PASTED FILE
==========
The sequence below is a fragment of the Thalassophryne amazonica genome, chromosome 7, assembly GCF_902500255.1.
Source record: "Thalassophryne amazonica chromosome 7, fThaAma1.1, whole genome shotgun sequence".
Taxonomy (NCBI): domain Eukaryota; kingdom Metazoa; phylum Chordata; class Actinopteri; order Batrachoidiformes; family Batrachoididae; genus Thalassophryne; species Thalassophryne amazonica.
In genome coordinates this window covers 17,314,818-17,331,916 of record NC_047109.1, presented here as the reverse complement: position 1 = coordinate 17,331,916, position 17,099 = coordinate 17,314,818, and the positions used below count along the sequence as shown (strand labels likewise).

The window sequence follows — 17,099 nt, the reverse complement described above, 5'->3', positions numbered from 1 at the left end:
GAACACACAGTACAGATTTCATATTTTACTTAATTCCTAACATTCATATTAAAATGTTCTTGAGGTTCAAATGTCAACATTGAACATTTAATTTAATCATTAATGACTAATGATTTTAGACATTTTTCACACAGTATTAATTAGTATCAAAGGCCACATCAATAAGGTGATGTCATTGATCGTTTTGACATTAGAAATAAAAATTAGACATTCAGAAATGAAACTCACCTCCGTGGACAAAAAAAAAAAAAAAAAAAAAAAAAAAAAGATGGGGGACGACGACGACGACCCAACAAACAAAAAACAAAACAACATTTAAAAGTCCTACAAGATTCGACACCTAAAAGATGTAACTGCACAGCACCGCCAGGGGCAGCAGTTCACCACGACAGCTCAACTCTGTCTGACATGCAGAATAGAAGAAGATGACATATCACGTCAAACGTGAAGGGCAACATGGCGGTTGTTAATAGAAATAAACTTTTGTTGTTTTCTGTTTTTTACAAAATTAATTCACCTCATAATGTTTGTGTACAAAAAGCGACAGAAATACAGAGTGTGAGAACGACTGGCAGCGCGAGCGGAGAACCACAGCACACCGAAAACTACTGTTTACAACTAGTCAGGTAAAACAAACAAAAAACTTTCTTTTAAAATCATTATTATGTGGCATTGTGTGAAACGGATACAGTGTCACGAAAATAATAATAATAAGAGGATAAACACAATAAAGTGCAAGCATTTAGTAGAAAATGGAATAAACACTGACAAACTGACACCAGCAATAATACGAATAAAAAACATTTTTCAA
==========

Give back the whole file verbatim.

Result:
The sequence below is a fragment of the Thalassophryne amazonica genome, chromosome 7, assembly GCF_902500255.1.
Source record: "Thalassophryne amazonica chromosome 7, fThaAma1.1, whole genome shotgun sequence".
Taxonomy (NCBI): domain Eukaryota; kingdom Metazoa; phylum Chordata; class Actinopteri; order Batrachoidiformes; family Batrachoididae; genus Thalassophryne; species Thalassophryne amazonica.
In genome coordinates this window covers 17,314,818-17,331,916 of record NC_047109.1, presented here as the reverse complement: position 1 = coordinate 17,331,916, position 17,099 = coordinate 17,314,818, and the positions used below count along the sequence as shown (strand labels likewise).

The window sequence follows — 17,099 nt, the reverse complement described above, 5'->3', positions numbered from 1 at the left end:
GAACACACAGTACAGATTTCATATTTTACTTAATTCCTAACATTCATATTAAAATGTTCTTGAGGTTCAAATGTCAACATTGAACATTTAATTTAATCATTAATGACTAATGATTTTAGACATTTTTCACACAGTATTAATTAGTATCAAAGGCCACATCAATAAGGTGATGTCATTGATCGTTTTGACATTAGAAATAAAAATTAGACATTCAGAAATGAAACTCACCTCCGTGGACAAAAAAAAAAAAAAAAAAAAAAAAAAAAAGATGGGGGACGACGACGACGACCCAACAAACAAAAAACAAAACAACATTTAAAAGTCCTACAAGATTCGACACCTAAAAGATGTAACTGCACAGCACCGCCAGGGGCAGCAGTTCACCACGACAGCTCAACTCTGTCTGACATGCAGAATAGAAGAAGATGACATATCACGTCAAACGTGAAGGGCAACATGGCGGTTGTTAATAGAAATAAACTTTTGTTGTTTTCTGTTTTTTACAAAATTAATTCACCTCATAATGTTTGTGTACAAAAAGCGACAGAAATACAGAGTGTGAGAACGACTGGCAGCGCGAGCGGAGAACCACAGCACACCGAAAACTACTGTTTACAACTAGTCAGGTAAAACAAACAAAAAACTTTCTTTTAAAATCATTATTATGTGGCATTGTGTGAAACGGATACAGTGTCACGAAAATAATAATAATAAGAGGATAAACACAATAAAGTGCAAGCATTTAGTAGAAAATGGAATAAACACTGACAAACTGACACCAGCAATAATACGAATAAAAAACATTTTTCAA